PUBLICATION

Tactile stimulation reduces fear in fish

Authors
Schirmer, A., Jesuthasan, S., and Mathuru, A.S.
ID
ZDB-PUB-140203-5
Date
2013
Source
Frontiers in behavioral neuroscience   7: 167 (Journal)
Registered Authors
Jesuthasan, Suresh, Mathuru, Ajay
Keywords
cortisol, emotion, schreckstoff, social, stress, zebrafish
MeSH Terms
none
PubMed
24319415 Full text @ Front. Behav. Neurosci.
Abstract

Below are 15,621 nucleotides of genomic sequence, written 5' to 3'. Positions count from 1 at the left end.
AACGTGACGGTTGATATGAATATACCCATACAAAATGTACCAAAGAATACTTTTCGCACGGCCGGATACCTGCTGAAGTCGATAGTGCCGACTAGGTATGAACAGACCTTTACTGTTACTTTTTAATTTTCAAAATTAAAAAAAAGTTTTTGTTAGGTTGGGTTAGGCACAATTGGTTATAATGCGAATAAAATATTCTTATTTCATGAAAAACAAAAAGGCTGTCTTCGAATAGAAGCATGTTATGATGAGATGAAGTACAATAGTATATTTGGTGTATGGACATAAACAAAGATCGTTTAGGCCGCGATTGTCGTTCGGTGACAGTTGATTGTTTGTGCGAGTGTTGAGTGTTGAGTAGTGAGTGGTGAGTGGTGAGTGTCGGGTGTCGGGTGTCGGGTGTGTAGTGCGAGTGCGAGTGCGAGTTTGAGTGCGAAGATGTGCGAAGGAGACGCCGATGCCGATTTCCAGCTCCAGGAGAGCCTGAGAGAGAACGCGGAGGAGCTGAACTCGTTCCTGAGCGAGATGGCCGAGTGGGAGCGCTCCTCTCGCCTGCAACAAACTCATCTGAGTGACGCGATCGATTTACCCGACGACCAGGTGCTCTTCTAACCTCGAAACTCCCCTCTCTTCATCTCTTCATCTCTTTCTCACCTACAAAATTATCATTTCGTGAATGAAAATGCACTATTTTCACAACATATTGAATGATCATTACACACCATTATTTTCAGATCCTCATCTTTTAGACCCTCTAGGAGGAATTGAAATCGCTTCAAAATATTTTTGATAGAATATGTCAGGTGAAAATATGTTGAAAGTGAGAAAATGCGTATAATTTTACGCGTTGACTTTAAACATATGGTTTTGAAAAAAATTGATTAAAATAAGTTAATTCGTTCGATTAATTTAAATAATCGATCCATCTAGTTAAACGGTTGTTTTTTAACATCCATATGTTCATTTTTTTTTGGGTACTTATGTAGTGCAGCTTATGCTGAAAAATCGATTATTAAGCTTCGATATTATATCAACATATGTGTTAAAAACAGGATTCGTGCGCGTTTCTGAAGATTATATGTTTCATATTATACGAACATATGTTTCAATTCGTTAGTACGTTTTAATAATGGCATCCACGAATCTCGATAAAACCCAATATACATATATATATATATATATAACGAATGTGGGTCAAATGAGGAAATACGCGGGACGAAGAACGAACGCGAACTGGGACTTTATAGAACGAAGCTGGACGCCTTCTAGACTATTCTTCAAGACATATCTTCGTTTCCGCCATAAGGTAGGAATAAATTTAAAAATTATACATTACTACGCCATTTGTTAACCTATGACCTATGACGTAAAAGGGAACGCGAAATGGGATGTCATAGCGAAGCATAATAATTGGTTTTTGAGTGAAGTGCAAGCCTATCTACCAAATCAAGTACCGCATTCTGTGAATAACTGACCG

Being groomed or touched can counter stress and negative affect in mammals. In two experiments we explored whether a similar phenomenon exists in non-mammals like zebrafish. In Experiment 1, we exposed zebrafish to a natural stressor, a chemical alarm signal released by injured conspecifics. Before moving them into an observation tank, one group of fish was washed and then subjected to a water current that served as the tactile stimulus. The other group was simply washed. Fish with tactile treatment demonstrated fewer fear behaviors (e.g., bottom dwelling) and lower cortisol levels than fish without. In Experiment 2, we ascertained a role of somatosensation in these effects. Using a similar paradigm as in Experiment 1, we recorded fear behaviors of intact fish and fish with damaged lateral line hair cells. Relative to the former, the latter benefited less from the tactile stimulus during fear recovery. Together these findings show that tactile stimulation can calm fish and that tactile receptors, evolutionarily older than those present in mammals, contribute to this phenomenon.

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